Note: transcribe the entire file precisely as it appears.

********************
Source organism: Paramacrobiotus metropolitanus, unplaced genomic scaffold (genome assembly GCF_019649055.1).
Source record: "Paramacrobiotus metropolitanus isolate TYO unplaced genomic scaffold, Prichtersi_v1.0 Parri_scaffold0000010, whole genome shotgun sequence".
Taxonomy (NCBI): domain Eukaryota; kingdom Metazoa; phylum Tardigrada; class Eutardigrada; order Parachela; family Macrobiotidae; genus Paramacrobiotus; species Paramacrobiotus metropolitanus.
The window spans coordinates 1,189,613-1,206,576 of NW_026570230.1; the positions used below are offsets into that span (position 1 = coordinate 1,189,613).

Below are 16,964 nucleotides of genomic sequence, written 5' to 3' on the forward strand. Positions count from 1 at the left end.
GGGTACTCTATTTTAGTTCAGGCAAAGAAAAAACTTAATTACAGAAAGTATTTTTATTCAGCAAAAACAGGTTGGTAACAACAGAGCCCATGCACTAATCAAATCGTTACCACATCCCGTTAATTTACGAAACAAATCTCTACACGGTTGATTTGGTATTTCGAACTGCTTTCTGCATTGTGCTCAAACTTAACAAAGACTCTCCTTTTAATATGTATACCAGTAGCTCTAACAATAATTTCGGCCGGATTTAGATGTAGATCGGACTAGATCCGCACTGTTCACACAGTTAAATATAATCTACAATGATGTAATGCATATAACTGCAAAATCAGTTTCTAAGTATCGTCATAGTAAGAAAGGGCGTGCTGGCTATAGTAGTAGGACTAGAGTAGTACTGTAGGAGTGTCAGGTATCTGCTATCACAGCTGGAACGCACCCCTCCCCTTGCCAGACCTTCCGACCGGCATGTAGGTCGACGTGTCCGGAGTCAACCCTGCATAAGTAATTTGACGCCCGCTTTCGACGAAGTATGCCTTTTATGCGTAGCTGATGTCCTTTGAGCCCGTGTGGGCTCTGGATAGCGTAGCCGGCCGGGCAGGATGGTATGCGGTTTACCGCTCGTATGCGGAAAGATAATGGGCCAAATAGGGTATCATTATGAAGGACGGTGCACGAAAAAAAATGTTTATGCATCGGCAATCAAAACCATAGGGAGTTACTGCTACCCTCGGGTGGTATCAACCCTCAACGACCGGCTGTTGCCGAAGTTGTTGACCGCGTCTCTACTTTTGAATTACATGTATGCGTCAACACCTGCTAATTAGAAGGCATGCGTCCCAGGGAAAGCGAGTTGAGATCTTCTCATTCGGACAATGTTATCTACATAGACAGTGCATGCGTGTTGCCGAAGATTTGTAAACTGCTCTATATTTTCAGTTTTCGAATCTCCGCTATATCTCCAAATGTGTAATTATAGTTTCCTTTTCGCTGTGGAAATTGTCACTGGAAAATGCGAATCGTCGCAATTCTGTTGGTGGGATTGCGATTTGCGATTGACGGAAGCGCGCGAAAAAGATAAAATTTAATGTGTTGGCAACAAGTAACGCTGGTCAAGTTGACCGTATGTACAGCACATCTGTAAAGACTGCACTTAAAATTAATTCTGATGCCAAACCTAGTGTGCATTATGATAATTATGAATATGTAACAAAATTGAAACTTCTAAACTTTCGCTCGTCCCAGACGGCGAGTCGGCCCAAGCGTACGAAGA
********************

Source organism: Paramacrobiotus metropolitanus, unplaced genomic scaffold (genome assembly GCF_019649055.1).
Source record: "Paramacrobiotus metropolitanus isolate TYO unplaced genomic scaffold, Prichtersi_v1.0 Parri_scaffold0000010, whole genome shotgun sequence".
Taxonomy (NCBI): domain Eukaryota; kingdom Metazoa; phylum Tardigrada; class Eutardigrada; order Parachela; family Macrobiotidae; genus Paramacrobiotus; species Paramacrobiotus metropolitanus.
The window spans coordinates 1,189,613-1,206,576 of NW_026570230.1; the positions used below are offsets into that span (position 1 = coordinate 1,189,613).

Below are 16,964 nucleotides of genomic sequence, written 5' to 3' on the forward strand. Positions count from 1 at the left end.
GGGTACTCTATTTTAGTTCAGGCAAAGAAAAAACTTAATTACAGAAAGTATTTTTATTCAGCAAAAACAGGTTGGTAACAACAGAGCCCATGCACTAATCAAATCGTTACCACATCCCGTTAATTTACGAAACAAATCTCTACACGGTTGATTTGGTATTTCGAACTGCTTTCTGCATTGTGCTCAAACTTAACAAAGACTCTCCTTTTAATATGTATACCAGTAGCTCTAACAATAATTTCGGCCGGATTTAGATGTAGATCGGACTAGATCCGCACTGTTCACACAGTTAAATATAATCTACAATGATGTAATGCATATAACTGCAAAATCAGTTTCTAAGTATCGTCATAGTAAGAAAGGGCGTGCTGGCTATAGTAGTAGGACTAGAGTAGTACTGTAGGAGTGTCAGGTATCTGCTATCACAGCTGGAACGCACCCCTCCCCTTGCCAGACCTTCCGACCGGCATGTAGGTCGACGTGTCCGGAGTCAACCCTGCATAAGTAATTTGACGCCCGCTTTCGACGAAGTATGCCTTTTATGCGTAGCTGATGTCCTTTGAGCCCGTGTGGGCTCTGGATAGCGTAGCCGGCCGGGCAGGATGGTATGCGGTTTACCGCTCGTATGCGGAAAGATAATGGGCCAAATAGGGTATCATTATGAAGGACGGTGCACGAAAAAAAATGTTTATGCATCGGCAATCAAAACCATAGGGAGTTACTGCTACCCTCGGGTGGTATCAACCCTCAACGACCGGCTGTTGCCGAAGTTGTTGACCGCGTCTCTACTTTTGAATTACATGTATGCGTCAACACCTGCTAATTAGAAGGCATGCGTCCCAGGGAAAGCGAGTTGAGATCTTCTCATTCGGACAATGTTATCTACATAGACAGTGCATGCGTGTTGCCGAAGATTTGTAAACTGCTCTATATTTTCAGTTTTCGAATCTCCGCTATATCTCCAAATGTGTAATTATAGTTTCCTTTTCGCTGTGGAAATTGTCACTGGAAAATGCGAATCGTCGCAATTCTGTTGGTGGGATTGCGATTTGCGATTGACGGAAGCGCGCGAAAAAGATAAAATTTAATGTGTTGGCAACAAGTAACGCTGGTCAAGTTGACCGTATGTACAGCACATCTGTAAAGACTGCACTTAAAATTAATTCTGATGCCAAACCTAGTGTGCATTATGATAATTATGAATATGTAACAAAATTGAAACTTCTAAACTTTCGCTCGTCCCAGACGGCGAGTCGGCCCAAGCGTACGAAGA